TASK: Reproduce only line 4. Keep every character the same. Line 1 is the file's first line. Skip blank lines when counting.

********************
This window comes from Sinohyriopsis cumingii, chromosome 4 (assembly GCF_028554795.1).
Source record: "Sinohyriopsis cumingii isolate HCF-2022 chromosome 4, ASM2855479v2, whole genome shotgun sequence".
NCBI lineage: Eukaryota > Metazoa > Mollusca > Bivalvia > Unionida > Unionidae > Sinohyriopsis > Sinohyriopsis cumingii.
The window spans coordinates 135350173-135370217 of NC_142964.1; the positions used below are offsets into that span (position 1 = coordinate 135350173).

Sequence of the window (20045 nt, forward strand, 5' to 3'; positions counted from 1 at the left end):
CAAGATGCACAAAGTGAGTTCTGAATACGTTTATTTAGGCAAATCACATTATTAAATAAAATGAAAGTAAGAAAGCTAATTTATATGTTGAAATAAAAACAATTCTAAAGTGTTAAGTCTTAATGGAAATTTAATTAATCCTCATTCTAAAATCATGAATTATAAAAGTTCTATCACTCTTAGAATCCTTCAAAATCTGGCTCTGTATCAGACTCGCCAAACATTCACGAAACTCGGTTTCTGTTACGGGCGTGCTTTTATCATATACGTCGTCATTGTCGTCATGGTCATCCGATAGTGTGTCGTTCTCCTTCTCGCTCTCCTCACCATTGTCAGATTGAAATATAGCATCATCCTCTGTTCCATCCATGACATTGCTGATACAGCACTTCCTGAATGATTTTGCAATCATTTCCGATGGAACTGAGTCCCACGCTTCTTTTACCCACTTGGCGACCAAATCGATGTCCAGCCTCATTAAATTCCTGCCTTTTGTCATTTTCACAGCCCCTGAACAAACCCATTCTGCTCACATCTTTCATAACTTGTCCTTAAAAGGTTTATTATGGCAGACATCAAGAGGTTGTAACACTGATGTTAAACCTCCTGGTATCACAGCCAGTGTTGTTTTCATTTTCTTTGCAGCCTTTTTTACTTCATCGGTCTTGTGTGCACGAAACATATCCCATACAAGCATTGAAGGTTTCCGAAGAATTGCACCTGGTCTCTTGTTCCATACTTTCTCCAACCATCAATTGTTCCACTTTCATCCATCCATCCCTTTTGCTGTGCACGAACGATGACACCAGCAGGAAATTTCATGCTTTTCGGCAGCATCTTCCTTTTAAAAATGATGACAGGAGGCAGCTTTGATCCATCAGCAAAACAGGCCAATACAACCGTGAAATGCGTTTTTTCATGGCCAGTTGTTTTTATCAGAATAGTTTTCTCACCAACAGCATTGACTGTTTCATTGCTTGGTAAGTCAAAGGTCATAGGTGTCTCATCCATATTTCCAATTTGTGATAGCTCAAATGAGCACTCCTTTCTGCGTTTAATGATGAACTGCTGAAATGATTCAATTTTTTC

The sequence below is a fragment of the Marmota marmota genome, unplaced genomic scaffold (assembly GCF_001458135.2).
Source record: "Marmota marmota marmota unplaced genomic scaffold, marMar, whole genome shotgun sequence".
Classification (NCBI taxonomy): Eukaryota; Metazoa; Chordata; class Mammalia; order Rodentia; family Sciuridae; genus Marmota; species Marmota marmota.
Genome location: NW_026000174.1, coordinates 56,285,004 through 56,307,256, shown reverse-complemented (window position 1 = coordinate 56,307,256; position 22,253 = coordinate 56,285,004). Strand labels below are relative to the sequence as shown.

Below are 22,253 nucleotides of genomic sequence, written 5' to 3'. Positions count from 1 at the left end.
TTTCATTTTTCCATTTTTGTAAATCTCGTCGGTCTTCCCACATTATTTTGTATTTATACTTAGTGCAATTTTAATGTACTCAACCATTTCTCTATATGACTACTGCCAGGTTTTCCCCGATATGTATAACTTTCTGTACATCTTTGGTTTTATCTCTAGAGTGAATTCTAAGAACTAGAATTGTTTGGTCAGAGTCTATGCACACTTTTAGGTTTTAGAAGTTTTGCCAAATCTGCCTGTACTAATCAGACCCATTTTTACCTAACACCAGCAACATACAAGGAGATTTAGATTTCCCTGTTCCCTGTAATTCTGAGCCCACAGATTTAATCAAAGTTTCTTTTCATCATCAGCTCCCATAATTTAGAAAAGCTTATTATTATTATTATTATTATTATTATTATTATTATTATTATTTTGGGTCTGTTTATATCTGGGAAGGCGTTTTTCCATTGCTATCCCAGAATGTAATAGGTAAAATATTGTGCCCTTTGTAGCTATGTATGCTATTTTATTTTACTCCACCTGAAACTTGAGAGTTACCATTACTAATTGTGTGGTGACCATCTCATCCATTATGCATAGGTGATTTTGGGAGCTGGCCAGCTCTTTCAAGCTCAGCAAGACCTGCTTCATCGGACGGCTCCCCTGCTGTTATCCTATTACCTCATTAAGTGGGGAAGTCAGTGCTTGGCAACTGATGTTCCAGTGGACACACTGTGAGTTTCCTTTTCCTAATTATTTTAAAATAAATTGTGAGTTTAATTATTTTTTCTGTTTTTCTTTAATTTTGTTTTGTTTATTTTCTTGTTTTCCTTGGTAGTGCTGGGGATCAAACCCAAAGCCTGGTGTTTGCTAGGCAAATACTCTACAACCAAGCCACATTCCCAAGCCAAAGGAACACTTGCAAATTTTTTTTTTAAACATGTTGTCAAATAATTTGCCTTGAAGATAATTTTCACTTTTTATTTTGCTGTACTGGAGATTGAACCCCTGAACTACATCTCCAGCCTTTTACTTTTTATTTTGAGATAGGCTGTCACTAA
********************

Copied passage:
The window spans coordinates 135350173-135370217 of NC_142964.1; the positions used below are offsets into that span (position 1 = coordinate 135350173).